less difficult words
more difficult, meanings
may not be easily guessed
1. Vocabulary
1.3 Vocabulary Tests (Meara)
“The first step in knowing a word may
simply be to recognize that it is a word”
http://www.lextutor.ca/tests/yes_no_eng/test_1/

items which look like English words but are not

estimate vocabulary size

effective even for advanced learners as number of
chosen non-words is also taken into account
2. The Aspects of a Word
“A word is more than its meaning!”

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
form: written or spoken
grammatical properties
 category, (im-)possible structure, idiosyncratic
grammatical information
lexical properties
 word combinations, appropriateness
Meaning
 general & specific
3. Frequency

as long as students receive natural input from
course books and teachers they will be getting the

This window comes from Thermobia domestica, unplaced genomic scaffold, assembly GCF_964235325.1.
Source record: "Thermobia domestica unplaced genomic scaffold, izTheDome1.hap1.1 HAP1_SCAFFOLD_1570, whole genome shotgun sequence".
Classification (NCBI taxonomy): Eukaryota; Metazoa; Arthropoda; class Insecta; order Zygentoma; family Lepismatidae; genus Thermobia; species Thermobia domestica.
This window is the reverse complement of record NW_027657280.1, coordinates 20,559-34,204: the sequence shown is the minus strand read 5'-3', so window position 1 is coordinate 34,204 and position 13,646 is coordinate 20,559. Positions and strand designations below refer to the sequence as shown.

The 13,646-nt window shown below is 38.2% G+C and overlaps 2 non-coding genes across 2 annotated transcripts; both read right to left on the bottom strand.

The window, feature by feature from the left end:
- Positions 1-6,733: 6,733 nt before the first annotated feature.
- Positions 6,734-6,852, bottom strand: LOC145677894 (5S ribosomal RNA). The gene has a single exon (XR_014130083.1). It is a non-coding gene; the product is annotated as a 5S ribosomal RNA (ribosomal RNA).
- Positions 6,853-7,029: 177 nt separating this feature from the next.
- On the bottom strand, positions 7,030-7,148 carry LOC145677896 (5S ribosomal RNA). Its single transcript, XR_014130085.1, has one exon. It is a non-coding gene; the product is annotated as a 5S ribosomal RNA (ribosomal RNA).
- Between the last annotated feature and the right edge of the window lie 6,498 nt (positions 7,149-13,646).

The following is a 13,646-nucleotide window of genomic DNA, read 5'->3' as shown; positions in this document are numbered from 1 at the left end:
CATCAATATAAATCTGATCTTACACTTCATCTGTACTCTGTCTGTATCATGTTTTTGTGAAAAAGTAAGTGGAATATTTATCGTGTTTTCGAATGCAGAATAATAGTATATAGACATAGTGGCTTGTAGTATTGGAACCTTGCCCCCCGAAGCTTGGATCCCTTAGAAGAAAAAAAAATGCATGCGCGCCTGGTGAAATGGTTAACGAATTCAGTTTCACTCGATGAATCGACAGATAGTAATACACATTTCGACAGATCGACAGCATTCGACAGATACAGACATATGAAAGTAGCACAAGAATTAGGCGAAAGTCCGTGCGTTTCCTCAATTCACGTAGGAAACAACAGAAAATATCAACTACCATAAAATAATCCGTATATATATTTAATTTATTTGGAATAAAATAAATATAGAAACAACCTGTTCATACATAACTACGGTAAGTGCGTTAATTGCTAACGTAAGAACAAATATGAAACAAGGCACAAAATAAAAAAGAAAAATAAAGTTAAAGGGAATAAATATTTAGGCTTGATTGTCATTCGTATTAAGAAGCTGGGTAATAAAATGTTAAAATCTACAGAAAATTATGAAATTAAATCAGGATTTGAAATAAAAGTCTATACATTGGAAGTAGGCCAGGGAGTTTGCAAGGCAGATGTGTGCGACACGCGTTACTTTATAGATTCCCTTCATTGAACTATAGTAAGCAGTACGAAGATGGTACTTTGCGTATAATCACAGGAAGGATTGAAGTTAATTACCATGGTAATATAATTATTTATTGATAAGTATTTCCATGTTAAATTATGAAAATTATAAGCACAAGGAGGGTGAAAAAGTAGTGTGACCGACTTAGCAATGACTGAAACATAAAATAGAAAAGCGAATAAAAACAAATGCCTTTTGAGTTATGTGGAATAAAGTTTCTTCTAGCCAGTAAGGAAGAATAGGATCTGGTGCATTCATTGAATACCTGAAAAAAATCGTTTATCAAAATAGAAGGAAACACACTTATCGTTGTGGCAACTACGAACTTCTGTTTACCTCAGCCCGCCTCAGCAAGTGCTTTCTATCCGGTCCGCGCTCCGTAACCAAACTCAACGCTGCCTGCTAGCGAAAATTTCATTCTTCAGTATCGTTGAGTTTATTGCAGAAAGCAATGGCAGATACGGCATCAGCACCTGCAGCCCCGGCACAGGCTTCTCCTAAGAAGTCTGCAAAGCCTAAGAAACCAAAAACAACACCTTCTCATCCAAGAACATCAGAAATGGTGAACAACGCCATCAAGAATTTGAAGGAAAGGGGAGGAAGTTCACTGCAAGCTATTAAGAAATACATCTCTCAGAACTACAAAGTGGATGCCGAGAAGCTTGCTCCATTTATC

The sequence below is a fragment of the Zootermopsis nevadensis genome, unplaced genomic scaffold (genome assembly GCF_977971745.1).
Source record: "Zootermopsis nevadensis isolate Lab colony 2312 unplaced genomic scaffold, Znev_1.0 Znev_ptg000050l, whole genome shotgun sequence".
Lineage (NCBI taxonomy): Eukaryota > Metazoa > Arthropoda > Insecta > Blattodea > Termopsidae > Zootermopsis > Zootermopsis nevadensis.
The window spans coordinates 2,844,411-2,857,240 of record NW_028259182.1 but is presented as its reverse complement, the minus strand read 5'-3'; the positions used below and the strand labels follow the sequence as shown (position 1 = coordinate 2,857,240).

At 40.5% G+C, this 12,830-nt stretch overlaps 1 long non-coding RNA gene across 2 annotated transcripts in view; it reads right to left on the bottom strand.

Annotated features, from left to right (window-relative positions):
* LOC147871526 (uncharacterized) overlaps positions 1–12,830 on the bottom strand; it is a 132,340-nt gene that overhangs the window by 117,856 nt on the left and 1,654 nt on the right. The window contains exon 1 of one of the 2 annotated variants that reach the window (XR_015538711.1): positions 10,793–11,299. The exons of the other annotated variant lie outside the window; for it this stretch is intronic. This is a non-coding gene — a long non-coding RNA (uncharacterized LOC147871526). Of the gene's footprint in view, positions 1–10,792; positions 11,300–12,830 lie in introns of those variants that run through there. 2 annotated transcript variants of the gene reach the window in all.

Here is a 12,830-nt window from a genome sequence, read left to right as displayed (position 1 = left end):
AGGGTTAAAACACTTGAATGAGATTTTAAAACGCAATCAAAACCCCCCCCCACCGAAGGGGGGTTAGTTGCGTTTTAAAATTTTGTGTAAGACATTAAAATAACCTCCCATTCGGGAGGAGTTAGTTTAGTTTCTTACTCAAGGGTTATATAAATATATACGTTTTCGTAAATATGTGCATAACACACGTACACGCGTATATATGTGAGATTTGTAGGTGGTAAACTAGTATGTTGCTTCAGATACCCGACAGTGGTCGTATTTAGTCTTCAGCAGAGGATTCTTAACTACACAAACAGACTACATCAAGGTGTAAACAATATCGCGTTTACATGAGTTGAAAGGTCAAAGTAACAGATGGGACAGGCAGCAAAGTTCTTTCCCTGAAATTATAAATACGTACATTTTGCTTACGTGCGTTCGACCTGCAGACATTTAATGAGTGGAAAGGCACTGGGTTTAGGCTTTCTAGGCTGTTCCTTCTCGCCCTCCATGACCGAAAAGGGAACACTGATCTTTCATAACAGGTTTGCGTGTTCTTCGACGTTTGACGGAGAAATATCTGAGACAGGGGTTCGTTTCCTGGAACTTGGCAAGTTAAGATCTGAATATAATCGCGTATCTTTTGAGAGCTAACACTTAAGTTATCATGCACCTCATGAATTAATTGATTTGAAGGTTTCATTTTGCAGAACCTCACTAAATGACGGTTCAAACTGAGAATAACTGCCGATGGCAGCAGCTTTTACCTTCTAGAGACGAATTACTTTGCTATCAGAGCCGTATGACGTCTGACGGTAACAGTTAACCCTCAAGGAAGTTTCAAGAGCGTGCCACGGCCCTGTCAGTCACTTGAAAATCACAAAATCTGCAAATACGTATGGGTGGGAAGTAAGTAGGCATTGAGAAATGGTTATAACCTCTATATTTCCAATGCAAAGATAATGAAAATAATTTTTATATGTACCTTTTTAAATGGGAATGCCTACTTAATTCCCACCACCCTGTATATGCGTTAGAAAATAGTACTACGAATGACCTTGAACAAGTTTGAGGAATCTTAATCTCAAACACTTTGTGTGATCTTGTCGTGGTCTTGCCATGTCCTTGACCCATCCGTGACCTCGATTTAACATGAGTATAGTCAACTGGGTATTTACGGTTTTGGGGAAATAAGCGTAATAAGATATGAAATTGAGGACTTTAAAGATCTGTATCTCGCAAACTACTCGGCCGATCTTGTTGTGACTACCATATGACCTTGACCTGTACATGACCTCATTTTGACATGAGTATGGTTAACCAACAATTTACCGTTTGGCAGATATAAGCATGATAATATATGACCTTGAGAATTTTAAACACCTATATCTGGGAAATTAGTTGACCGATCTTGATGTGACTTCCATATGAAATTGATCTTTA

most common words automatically

but it is often the edited texts and classroom
conversations which do not have these natural
properties
(e.g. vocabulary is listed according to alphabetical
order with brief translation into L1)
(cf. Cook)
3. Frequency

with which a word is seen, heard and understood

up to 16 encounters to establish it in memory

even more to use it in fluent speech & to
understand it immediately
(cf. Nation)
4. Strategies for Meaning
4.1 One-Syllable & Borrowed Words, Cognates
List 1
List 2
List 3
Friend
Hamburger
Government
More
Coke
Responsibility
Town
T-shirt
Dictionary